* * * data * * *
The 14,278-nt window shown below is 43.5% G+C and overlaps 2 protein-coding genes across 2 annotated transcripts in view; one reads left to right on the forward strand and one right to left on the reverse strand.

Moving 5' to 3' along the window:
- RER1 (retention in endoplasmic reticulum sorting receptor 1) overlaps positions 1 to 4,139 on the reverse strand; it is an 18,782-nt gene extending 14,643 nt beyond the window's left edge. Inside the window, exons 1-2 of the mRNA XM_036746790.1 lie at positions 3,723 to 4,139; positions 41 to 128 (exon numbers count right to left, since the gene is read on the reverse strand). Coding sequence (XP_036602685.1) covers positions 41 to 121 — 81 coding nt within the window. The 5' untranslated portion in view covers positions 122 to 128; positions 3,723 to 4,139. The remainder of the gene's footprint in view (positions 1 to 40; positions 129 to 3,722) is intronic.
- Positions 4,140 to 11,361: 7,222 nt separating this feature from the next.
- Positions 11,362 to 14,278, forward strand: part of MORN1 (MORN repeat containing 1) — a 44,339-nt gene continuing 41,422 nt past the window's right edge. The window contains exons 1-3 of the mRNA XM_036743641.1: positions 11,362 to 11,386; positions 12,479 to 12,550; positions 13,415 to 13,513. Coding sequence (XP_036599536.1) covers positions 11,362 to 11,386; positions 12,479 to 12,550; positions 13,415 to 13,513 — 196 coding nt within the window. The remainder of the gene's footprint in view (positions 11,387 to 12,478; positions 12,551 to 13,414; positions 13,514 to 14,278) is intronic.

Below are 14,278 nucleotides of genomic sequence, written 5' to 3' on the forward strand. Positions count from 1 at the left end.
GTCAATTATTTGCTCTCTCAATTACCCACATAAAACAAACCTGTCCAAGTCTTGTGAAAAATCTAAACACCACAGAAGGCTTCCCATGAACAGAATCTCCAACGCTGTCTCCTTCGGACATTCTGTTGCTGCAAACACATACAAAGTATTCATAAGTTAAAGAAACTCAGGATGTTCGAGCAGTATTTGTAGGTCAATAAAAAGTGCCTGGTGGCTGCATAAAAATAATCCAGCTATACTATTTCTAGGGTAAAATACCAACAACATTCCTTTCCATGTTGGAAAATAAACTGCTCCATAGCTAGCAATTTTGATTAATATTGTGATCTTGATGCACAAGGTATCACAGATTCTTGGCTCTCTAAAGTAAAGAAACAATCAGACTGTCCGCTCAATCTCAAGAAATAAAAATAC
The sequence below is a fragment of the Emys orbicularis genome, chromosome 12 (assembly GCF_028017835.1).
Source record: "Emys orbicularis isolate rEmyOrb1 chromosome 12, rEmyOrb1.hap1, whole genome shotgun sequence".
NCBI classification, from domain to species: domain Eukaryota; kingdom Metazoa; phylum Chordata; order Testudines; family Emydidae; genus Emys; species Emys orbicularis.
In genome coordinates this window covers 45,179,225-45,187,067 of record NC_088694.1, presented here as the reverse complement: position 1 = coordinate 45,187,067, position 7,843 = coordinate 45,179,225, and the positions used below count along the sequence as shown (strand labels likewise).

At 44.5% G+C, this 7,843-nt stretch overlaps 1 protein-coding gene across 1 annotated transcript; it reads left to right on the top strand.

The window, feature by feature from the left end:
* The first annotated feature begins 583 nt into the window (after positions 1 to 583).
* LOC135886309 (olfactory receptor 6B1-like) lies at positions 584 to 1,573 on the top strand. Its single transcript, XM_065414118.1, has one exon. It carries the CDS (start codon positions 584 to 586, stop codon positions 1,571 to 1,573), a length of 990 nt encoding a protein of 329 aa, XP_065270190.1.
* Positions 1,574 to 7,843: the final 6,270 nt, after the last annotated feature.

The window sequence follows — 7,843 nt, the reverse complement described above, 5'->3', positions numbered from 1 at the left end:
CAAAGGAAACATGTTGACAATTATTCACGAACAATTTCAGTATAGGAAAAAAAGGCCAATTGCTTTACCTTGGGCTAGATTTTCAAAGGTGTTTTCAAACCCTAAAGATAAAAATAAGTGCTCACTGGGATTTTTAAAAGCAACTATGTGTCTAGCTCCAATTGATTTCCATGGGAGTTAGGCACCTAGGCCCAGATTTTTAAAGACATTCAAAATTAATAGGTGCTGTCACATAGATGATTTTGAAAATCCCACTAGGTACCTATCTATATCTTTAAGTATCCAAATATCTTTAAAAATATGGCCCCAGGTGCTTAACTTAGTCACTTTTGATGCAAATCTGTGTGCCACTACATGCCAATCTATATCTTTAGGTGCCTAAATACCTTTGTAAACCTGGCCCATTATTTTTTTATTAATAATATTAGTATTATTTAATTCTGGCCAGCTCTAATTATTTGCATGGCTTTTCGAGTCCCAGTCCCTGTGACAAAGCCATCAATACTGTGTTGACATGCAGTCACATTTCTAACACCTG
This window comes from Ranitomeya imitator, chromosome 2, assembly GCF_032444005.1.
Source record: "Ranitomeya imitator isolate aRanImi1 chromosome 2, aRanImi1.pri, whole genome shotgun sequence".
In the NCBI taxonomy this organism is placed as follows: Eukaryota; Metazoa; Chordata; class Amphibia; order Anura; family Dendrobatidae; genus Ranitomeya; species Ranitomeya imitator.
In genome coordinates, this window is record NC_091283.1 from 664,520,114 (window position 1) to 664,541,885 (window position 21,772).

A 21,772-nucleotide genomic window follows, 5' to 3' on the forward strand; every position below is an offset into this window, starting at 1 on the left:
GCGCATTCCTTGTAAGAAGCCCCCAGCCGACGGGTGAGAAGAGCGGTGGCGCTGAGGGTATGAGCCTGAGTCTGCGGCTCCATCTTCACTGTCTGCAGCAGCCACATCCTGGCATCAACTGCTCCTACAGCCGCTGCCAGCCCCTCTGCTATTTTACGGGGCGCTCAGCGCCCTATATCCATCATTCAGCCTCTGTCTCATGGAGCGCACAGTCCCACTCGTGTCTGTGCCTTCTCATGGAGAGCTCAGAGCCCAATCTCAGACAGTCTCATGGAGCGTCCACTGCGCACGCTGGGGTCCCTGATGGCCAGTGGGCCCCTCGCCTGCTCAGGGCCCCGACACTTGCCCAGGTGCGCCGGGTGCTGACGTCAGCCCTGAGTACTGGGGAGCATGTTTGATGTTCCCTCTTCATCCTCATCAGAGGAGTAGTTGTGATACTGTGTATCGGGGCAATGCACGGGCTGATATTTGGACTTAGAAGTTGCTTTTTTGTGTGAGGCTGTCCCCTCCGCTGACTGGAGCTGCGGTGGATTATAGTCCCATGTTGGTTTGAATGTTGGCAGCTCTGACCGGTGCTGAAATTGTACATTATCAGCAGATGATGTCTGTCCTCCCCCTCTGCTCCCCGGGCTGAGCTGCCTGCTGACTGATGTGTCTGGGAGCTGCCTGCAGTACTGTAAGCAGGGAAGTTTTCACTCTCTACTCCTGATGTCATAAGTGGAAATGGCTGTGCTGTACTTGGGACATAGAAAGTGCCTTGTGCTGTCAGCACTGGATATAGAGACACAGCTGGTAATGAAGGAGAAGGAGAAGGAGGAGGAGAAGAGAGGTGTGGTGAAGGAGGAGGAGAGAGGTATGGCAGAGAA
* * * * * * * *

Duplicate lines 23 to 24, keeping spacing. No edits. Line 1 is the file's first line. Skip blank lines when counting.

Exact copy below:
A 21,772-nucleotide genomic window follows, 5' to 3' on the forward strand; every position below is an offset into this window, starting at 1 on the left:
GCGCATTCCTTGTAAGAAGCCCCCAGCCGACGGGTGAGAAGAGCGGTGGCGCTGAGGGTATGAGCCTGAGTCTGCGGCTCCATCTTCACTGTCTGCAGCAGCCACATCCTGGCATCAACTGCTCCTACAGCCGCTGCCAGCCCCTCTGCTATTTTACGGGGCGCTCAGCGCCCTATATCCATCATTCAGCCTCTGTCTCATGGAGCGCACAGTCCCACTCGTGTCTGTGCCTTCTCATGGAGAGCTCAGAGCCCAATCTCAGACAGTCTCATGGAGCGTCCACTGCGCACGCTGGGGTCCCTGATGGCCAGTGGGCCCCTCGCCTGCTCAGGGCCCCGACACTTGCCCAGGTGCGCCGGGTGCTGACGTCAGCCCTGAGTACTGGGGAGCATGTTTGATGTTCCCTCTTCATCCTCATCAGAGGAGTAGTTGTGATACTGTGTATCGGGGCAATGCACGGGCTGATATTTGGACTTAGAAGTTGCTTTTTTGTGTGAGGCTGTCCCCTCCGCTGACTGGAGCTGCGGTGGATTATAGTCCCATGTTGGTTTGAATGTTGGCAGCTCTGACCGGTGCTGAAATTGTACATTATCAGCAGATGATGTCTGTCCTCCCCCTCTGCTCCCCGGGCTGAGCTGCCTGCTGACTGATGTGTCTGGGAGCTGCCTGCAGTACTGTAAGCAGGGAAGTTTTCACTCTCTACTCCTGATGTCATAAGTGGAAATGGCTGTGCTGTACTTGGGACATAGAAAGTGCCTTGTGCTGTCAGCACTGGATATAGAGACACAGCTGGTAATGAAGGAGAAGGAGAAGGAGGAGGAGAAGAGAGGTGTGGTGAAGGAGGAGGAGAGAGGTATGGCAGAGAA